Throughout our conversation, there were various references to lack of respect from her colleagues when she was promoted to this role. She explained that through a combination of being female, and having a lower level of seniority and experience, she has encountered a lack of respect in her authority. I asked Lina to explain what she meant by this.
Lina: From when I was fully onboarded for the Operational Manager position, I have experienced a gender barrier in my leadership role. I feel that I am not fully respected, and sometimes I feel like my capabilities to fulfil the role are underestimated. This did not come from the Board, or our ex-CEO, who have always been very supportive, but from other senior staff. There are different examples, but one is that I have observed the difference in the way they communicate with me and how they communicated with the previous CEO. I don’t think most of the senior staff expected me to be promoted to this position. After all, when I entered the company at an officer level, these colleagues were already in management. I understand how they would have felt. In my role as a manager of these and other colleagues, I take a consultative approach, where I seek their input on relevant issues rather than directing. I respect my colleagues and their experience and am humbled to work with them.
Cambodia still strongly believes that a woman’s place is in the kitchen
I was curious to understand more about the cultural norms surrounding gender in Cambodia. So asked Lina to shed some light on gender diversity in her country and how it is reflected in the very company she manages.
Lina: An article I read on gender equality in Cambodia explained that though there has been progress over the last two decades, women continue to be under-represented in politics and in public decision making; and at a very basic level with access to education and representation in formal employment. According to a major UN survey, 62.6% of Cambodian males and 57% of Cambodian females believe that men should have the final say in all family matters. The study also showed that 82.4% of men and 92.7% of women believe that a woman’s most important role is to take care of her home and care for her family – that’s it. Even our traditional Khmer viewpoint on education is that women should not study much, because they still need to be busy in the kitchen.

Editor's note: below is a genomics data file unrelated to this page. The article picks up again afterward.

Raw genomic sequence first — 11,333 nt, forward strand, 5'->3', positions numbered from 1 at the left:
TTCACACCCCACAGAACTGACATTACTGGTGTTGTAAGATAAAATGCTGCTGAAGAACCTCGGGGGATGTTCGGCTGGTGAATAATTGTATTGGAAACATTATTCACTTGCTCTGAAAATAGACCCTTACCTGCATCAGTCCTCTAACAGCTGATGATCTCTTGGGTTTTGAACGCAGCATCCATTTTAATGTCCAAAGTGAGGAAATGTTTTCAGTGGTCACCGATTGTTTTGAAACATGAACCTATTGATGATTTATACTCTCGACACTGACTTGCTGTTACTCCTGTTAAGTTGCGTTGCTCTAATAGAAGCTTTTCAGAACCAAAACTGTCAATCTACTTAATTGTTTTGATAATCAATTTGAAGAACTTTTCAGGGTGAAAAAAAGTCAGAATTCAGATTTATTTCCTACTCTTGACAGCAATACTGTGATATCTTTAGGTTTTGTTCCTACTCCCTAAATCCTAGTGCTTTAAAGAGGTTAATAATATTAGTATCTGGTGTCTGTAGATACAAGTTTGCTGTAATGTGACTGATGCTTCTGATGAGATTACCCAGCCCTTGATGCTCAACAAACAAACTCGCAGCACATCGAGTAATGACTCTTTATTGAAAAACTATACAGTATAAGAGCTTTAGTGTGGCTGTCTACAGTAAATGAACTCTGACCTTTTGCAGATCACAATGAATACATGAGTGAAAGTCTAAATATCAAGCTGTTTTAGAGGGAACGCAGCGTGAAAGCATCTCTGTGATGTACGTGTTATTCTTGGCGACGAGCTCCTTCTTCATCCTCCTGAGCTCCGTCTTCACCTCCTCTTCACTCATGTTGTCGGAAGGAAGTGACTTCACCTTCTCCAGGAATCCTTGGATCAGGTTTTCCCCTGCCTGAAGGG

By looking at gender diversity in Grandis, this statistic is evident – in management positions, only 5% of us are female and staff-wide, only 10% are women. It is the same when looking at labor work, where there are much fewer female day workers than men according to the company’s annual 2021 HR Report.
There are some practical elements here to consider – In Grandis, we see that different genders are better suited for different roles. For example, at the nursery, we prefer females over males because they tend to be more careful. Out in the field, with activities such as pruning or thinning, we prefer to have male workers who are physically stronger. Unfortunately, other gender barriers exist. Even for myself, the Operational Manger, I am not able to drive around the plantation alone, because it is not safe. It’s not because I can’t drive, but because I might be exposed to certain violence that men don’t have to worry about.
Support is key to managing a career and motherhood
Given the insight into Cambodian gender disparity, I asked Lina if she has any children, and if so – how being a mother has impacted her career.
Lina: I have a five-and-a-half-year-old daughter and balancing my career and being a mother has absolutely had its challenges. I would not have been able to get to where I am in the company without the support of my family and my husband. For me, the biggest challenge early in maternity was that I was not allowed to go to the plantation throughout my entire pregnancy and not for a year after, when I really wanted to. It was also hard to manage the work – because I had to work an eight-hour day, and then come home and take care of my baby. My maternity leave was three months. My mother helped a lot, and my husband gave up his job so that I could focus on my career. When my daughter was 7 months old, she went to daycare so my husband could find a job and we wouldn’t have to overburden my mother.
Aspirations for the future
Given that Lina is still relatively early in her career, I asked what her aspirations are – if she was to fast forward 20-30 years into the future when she is about ready to retire – where would she be, and what more would she have accomplished.
Lina: I want to get involved in the government, specifically the Ministry of Education, maybe even become the Minister of Education. I am considering to explore opportunities in another country in the same field. I don’t want to stay in the same position and same level, I want to challenge myself.
I am very grateful to Lina for taking the time out of her busy day to speak with me (as she currently manages not only her Operational Manager responsibilities, but also the sustainability and community management aspects of the business and government relations). I think there are several nuggets of wisdom in Lina’s experience that she can lend to young women rising to the top in the forestry profession – Accept support, trust in your capabilities, and do the work. If you would like to get in contact with Lina, you can find her here.